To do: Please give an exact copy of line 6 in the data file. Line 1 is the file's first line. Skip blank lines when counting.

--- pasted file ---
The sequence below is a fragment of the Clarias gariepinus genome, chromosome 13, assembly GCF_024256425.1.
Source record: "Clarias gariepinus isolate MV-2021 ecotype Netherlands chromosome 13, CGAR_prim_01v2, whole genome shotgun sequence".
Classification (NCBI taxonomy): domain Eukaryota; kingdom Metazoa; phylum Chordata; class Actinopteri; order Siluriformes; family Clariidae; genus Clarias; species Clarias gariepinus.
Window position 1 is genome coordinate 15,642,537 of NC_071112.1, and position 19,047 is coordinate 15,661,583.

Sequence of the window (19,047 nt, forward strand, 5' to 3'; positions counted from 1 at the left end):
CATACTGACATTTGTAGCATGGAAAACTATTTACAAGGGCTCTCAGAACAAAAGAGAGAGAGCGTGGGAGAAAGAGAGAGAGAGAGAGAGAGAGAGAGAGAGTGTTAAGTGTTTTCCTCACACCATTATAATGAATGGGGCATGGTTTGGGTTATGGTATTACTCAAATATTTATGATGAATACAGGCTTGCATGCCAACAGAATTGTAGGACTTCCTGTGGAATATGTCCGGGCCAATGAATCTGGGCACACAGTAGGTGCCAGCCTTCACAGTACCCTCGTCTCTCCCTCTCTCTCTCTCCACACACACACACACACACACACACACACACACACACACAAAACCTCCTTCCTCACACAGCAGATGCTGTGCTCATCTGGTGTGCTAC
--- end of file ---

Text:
CATACTGACATTTGTAGCATGGAAAACTATTTACAAGGGCTCTCAGAACAAAAGAGAGAGAGCGTGGGAGAAAGAGAGAGAGAGAGAGAGAGAGAGAGAGAGTGTTAAGTGTTTTCCTCACACCATTATAATGAATGGGGCATGGTTTGGGTTATGGTATTACTCAAATATTTATGATGAATACAGGCTTGCATGCCAACAGAATTGTAGGACTTCCTGTGGAATATGTCCGGGCCAATGAATCTGGGCACACAGTAGGTGCCAGCCTTCACAGTACCCTCGTCTCTCCCTCTCTCTCTCTCCACACACACACACACACACACACACACACACACACACACAAAACCTCCTTCCTCACACAGCAGATGCTGTGCTCATCTGGTGTGCTAC